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It is amazing how our tastes change for food and drink with the change in weather for those of us who live in a region with drastic temperature change. In Canada we see our temperature go from 30 degrees Celsius to minus 30 degrees Celsius.  That is quite a change.

Along with the change in weather, our yearning for certain food and drink change along with it. Today I want to talk to you about winter wines, which really vary from our summer preferences.

Picture yourself nestled into a comfortable sofa, a fire roaring in the fireplace, maybe a light blanket to keep the chill away, someone you are having a great conversation with or a good book, a glass of red wine and maybe a platter of charcuterie to share.  Can you see it?  The questions will be, which wine is the most appropriate for winter, aka a winter wine.

I have a few suggestions for you to consider when looking for a wine for winter.

Some of these wines are well known as winter wines, others, maybe not so much.  The next time you are looking for a red wine for winter, consider trying something you may not have had in the past.  I promise, you won’t be disappointed.

The first winter wine I want to discuss is a Pinotage from South Africa.  Although a warm country where they don’t see much weather around the freezing mark, they make some outstanding wines that fit our taste profile for our winter wines. Wines that bring warmth to your mouth, that are a mouth full and go well with game meat, hearty stews or a platter of cheese and charcuterie.  Pinotage is the distinctive and national grape of South Africa.

It is a hybrid of Pinot Noir and Cinsault bred in 1925 in South Africa.  The known region of this grape is Stellenbosch, so if you have a chance to pick up a bottle from this region you will get to taste a typical Pinotage.  You can expect to find a full-bodied wine with a taste something like a Shiraz.  Try it, you will like it!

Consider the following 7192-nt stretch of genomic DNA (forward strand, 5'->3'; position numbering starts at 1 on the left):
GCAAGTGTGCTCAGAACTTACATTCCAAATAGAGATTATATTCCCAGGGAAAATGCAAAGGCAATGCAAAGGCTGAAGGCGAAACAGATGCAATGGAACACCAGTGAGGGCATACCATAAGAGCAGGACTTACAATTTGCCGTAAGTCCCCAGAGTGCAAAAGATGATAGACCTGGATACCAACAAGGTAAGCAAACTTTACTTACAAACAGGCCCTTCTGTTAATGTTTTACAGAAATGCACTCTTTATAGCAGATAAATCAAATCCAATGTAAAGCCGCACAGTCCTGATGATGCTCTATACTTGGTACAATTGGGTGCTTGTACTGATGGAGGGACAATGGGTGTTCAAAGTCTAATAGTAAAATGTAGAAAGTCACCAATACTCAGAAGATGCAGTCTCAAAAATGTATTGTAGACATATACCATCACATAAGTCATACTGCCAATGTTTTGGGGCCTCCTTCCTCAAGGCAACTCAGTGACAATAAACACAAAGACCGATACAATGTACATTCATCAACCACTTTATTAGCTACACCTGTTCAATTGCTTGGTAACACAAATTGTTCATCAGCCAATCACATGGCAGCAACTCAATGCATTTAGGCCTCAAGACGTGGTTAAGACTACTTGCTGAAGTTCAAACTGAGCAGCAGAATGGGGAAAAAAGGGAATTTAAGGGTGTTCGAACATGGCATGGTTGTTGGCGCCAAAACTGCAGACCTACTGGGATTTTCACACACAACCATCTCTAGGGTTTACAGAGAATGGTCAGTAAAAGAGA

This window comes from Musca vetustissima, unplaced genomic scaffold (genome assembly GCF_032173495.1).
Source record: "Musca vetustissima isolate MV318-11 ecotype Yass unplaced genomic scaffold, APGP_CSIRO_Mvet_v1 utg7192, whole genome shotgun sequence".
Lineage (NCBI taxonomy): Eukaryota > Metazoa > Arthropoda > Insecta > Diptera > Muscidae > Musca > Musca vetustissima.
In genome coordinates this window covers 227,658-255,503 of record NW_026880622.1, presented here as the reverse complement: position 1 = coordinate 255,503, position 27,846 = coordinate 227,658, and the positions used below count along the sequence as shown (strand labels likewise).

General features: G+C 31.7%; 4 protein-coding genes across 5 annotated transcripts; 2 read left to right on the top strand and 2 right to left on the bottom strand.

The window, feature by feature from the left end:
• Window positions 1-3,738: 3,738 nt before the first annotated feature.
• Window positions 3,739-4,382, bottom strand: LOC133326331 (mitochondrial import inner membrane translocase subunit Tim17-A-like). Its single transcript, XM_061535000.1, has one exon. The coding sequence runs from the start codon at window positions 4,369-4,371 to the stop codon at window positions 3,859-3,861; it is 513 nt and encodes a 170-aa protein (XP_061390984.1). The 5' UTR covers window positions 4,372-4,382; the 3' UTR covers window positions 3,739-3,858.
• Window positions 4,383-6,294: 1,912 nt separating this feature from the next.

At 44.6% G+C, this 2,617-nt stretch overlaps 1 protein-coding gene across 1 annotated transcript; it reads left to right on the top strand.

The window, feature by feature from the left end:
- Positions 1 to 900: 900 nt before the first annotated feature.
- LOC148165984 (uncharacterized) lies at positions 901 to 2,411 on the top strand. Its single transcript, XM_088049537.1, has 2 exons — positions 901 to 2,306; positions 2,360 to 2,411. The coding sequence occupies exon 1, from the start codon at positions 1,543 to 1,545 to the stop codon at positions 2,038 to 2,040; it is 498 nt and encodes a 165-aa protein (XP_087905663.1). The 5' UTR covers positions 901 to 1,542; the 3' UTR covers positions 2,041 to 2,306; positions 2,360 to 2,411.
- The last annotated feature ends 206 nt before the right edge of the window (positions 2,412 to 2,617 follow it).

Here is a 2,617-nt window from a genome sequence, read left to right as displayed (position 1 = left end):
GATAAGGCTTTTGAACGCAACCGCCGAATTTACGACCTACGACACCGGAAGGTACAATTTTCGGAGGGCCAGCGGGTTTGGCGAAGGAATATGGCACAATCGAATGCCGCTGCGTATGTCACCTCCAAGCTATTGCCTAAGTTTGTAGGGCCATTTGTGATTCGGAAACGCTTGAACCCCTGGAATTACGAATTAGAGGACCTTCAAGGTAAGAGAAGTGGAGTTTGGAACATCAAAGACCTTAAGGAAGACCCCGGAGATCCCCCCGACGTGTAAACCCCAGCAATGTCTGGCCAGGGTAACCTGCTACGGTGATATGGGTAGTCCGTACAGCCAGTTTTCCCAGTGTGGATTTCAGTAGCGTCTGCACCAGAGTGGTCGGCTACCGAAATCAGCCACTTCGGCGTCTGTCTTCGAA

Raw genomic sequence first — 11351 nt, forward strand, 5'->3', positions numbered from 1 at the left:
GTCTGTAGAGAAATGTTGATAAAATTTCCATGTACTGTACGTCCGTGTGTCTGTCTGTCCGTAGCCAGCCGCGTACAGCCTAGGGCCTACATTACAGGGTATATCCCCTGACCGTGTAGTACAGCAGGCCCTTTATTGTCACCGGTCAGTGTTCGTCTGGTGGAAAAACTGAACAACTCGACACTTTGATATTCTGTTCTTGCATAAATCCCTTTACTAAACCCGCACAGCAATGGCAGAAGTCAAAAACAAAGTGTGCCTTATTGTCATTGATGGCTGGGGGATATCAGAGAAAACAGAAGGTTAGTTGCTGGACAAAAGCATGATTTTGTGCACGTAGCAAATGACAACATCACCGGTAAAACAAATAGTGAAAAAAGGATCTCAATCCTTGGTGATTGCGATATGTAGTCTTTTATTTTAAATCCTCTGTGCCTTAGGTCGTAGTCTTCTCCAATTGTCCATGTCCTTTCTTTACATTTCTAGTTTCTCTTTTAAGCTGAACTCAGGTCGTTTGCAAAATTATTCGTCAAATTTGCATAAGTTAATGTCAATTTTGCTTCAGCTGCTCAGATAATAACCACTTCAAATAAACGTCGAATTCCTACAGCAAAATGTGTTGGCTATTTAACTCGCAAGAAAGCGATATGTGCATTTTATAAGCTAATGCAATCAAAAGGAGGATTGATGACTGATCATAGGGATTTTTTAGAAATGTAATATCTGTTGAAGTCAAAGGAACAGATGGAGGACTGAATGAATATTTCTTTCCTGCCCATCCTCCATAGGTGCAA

The second wine of winter I would like to introduce you to is the Cabernet Franc.  This varietal is mostly found in the Bordeaux wines which I will speak about later in this blog.

Cabernet Franc has been a shining star of Canadian winter wines.  This varietal grows very well in Canada and is a great wine when well crafted.  The Cabernet Franc is, by DNA, the father grape to Cabernet Sauvignon. Personally, I find the Cabernet Franc a full-bodied red that can pair with so many different foods or can be enjoyed on its own.  Few wineries bottle a 100% Cabernet Franc, but I am starting to see it more often in the wineries and in the retail stores.  If you find it difficult to find at your retailer, ask about it, they will help you find it.

Another great winter wine is the Italian Nebbiolo. Did you know that Nebbiolo is the grape that makes Barolo?  If it is not from the designated piece of land that allows the winery to call their wine Barolo, then they call it Nebbiolo.  Usually less expensive, this make a great wine for winter with its warmth and pairing capabilities to our winter foods. 

A Nebbiolo wine will be a bit more translucent and will have a delicate smell, but when you taste it, you are greeted with robust tannin and high acidity. Go to the Italian section of your wine retailer and look for it.

For our fourth wine of winter, I would like to suggest the Raboso grape.  This is a little-known grape varietal from Italy that is often used in a blend with other grapes, sometimes a Merlot or other varietals. The Raboso grape also called Raboso Piave, from the name of a river near where it is grown in the Veneto region. It produces deep-colored wine, with notably high levels of tannin and medium alcohol content and high acid.  Makes for the perfect winter wine for our northern winters.

And for our last wine of winter suggestion, the Bordeaux wines.  Bordeaux wines are a blend of many grapes, the predominant ones being Cabernet Sauvignon, Cabernet Franc, Merlot, Petit Verdot, Carmenère and Malbec for the reds.  Take your pick of your preference as to the dominant wine in each blend.  The exact blend may not always be on the bottle but if you prefer a more fruit forward blend pick up a bottle where the Merlot will be the first or second wine on the list. If you prefer a Bordeaux that brings out all the qualities of the Cabernet Sauvignon, then look for Cabernet Sauvignon to be the first wine listed on the label on the back of the bottle.  Not sure how you like your Bordeaux for a winter wine, try more than one (not necessarily all at once) to see what your taste profile tells you.  There really is no wrong answer, it is all a matter of preference.

There are so many wine varietals that suit our winter wines palate, so this list is just a place to start. Remember to drink responsibly and enjoy experimenting with different wines!

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